The frozen Arctic has been only an afterthought to global economic competitiveness for decades, but that is changing because the rising climate is melting its ice.
Russia is now aiming to secure a larger portion of the Arctic seabed as its own. From the forgotten era of the Cold War, Arctic military bases have been reconstituted, with plans to test their nuclear-energized Poseidon torpedo in the Arctic. The recent election in Greenland established a new independent government has that is opposed to foreign mining for rare earth metals, including power technology initiatives from China and the U.S.
The Arctic area has warmed at least twice as quickly as the rest of the earth. Now thinner than before, with sea ice vanishing in the spring, various nations have been looking at the Arctic for access to precious natural resources, including fossil fuels- the primary ingredient for global warming, as well as for faster routes for business vessels. A tanker transporting liquefied natural gas from northern Russia to China first attempted the aforementioned quicker route last winter, traversing over the usually frozen North Sea Routes with the aid of an icebreaker in February. The route almost halved the shipping time.
For years, Russia has been building up its icebreaker fleet to exploit opportunities like these. Meanwhile, the United States is lagging far behind Russia. While Russia now has access to more than 40 of these ships, the United States Coast Guard only has two, one of which is far past its authorized service life.
Marine trade specialists and Arctic geopolitical analysts have closely monitored the rising activity and geopolitical tensions in the Arctic. The importance of new thinking in U.S. Arctic strategy has been highlighted to confront rising competition in the region.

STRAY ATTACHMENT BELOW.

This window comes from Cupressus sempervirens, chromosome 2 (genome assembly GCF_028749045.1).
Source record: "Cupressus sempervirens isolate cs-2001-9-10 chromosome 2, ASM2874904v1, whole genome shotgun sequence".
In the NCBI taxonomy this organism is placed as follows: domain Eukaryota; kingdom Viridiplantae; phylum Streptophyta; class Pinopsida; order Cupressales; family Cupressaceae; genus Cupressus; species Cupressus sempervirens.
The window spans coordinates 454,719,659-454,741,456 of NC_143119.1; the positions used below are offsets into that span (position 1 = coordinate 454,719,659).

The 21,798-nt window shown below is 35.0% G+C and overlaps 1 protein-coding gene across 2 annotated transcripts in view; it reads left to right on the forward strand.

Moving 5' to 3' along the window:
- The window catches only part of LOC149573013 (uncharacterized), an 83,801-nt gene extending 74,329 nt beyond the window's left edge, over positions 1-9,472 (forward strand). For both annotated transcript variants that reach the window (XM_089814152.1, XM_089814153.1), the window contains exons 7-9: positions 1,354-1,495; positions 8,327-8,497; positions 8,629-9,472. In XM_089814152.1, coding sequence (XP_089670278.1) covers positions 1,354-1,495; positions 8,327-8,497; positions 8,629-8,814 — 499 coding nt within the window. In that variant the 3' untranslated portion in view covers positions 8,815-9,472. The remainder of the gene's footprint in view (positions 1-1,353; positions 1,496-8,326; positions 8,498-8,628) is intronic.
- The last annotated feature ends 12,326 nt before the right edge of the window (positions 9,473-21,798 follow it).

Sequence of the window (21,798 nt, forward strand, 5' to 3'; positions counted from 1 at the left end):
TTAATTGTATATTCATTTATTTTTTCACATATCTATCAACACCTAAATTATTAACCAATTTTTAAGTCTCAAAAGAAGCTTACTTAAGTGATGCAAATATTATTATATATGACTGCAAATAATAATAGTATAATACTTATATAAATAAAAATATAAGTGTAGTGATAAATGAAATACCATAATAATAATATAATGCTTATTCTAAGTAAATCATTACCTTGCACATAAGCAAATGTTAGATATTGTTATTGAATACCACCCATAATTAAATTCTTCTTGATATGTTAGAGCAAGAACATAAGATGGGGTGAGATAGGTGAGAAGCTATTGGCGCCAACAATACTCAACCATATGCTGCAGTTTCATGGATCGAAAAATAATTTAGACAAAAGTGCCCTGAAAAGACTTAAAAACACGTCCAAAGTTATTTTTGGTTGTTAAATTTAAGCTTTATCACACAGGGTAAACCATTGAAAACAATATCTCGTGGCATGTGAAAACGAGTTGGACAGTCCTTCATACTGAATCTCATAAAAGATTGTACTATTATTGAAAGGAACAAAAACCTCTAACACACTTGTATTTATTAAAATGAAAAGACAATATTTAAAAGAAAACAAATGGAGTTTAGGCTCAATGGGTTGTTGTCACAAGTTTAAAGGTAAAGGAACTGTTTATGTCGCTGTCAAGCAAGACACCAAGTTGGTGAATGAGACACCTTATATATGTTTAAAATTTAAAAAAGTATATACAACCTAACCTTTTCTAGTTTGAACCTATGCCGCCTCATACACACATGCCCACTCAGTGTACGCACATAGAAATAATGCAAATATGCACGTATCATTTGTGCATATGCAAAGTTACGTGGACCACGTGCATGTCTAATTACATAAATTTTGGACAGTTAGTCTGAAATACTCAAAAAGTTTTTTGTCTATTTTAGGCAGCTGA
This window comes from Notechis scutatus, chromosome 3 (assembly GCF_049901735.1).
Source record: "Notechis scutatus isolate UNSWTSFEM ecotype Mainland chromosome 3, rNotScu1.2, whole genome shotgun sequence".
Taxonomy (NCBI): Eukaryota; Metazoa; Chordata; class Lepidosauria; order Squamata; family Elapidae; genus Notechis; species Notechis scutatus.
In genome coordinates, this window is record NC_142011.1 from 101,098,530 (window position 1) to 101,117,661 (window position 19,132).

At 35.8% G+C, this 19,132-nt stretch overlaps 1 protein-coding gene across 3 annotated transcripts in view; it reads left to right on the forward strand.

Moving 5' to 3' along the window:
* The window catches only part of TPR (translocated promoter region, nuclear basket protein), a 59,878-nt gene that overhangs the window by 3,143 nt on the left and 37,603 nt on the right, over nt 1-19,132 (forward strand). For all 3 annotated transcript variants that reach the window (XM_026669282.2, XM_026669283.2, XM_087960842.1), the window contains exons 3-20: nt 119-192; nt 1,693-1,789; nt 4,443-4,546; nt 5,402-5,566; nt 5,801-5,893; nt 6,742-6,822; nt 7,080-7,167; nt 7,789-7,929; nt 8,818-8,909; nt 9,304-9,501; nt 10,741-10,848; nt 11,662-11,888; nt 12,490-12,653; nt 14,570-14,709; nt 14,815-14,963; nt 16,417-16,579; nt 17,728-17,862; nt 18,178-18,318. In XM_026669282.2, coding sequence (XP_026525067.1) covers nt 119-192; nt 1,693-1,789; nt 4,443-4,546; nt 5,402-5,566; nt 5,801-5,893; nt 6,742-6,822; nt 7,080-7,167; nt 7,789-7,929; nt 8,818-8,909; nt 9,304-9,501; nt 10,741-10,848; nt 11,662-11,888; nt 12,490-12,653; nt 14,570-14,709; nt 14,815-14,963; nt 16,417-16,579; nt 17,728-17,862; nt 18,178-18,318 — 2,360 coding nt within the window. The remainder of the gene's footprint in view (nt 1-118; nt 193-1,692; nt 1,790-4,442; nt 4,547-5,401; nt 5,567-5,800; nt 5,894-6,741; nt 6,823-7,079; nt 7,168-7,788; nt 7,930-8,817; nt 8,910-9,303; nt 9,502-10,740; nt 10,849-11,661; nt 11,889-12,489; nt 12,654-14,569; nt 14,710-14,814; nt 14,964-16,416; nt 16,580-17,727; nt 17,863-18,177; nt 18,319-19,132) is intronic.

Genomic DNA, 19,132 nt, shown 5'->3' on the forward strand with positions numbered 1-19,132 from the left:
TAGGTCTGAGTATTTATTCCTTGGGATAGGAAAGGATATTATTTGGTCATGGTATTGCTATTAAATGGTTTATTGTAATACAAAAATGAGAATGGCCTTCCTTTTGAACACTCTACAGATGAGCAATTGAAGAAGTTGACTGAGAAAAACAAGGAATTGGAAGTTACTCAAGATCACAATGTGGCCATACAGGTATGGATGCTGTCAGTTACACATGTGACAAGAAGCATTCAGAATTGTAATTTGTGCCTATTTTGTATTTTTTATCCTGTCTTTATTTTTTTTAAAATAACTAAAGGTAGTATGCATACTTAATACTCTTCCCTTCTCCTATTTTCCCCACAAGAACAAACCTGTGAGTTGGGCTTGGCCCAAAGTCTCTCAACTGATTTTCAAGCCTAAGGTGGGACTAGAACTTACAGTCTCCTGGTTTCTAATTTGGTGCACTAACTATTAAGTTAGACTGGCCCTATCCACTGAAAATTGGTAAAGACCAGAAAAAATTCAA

America's outdated icebreaker fleet has long been a source of dissatisfaction in Washington.
In the face of more critical demands, Congress delayed investment in better icebreakers for decades. The absence of polar-class icebreakers now jeopardizes America's capacity to operate in the Arctic area, notably in disaster response, as shipping and mineral development expand.
One method of increasing the icebreaker fleet would be for partners to jointly acquire and manage icebreakers while maintaining their fleet.
The Biden administration, for example, might work with NATO allies to form a partnership based on NATO's Strategic Airlift Capability of C-17 planes. The airlift program, which began in 2008, maintains three big transport planes that its 12 member countries may utilize to move men and supplies swiftly.
A similar program for icebreakers might operate a fleet under NATO – potentially beginning with icebreakers provided by NATO members like Canada or partner nations like Finland. Each member country would purchase a proportion of the shared fleet's operational hours depending on their total contributions to the program, similar to the Strategic Airlift Capability.
Another method that might strengthen U.S. influence in the Arctic, defuse future confrontations, and settle seabed claims is for the Senate to ratify the U.N. Convention on the Law of the Sea.
Ratification would strengthen the United States' international legal standing in disputed waters. This would also allow the United States to claim as much as 386,000 square miles of Arctic seabed — an area twice the size of California – and avoid overlapping claims from any other country in that area.
In general, the Arctic has been a zone of international collaboration. The Arctic Council, an international entity, has kept the region's eight nations with land sovereignty focused on the Arctic's fragile ecology, the well-being of its native people, and crisis mitigation and management.
However, "near-Arctic" nations such as China, Japan, South Korea, the United Kingdom, and several European Union members have become increasingly involved in recent years, while Russia has been highly dynamic.
With escalating discontent and more unrest in the region, the era of constructive engagement has begun to fade, as has the receding sea ice.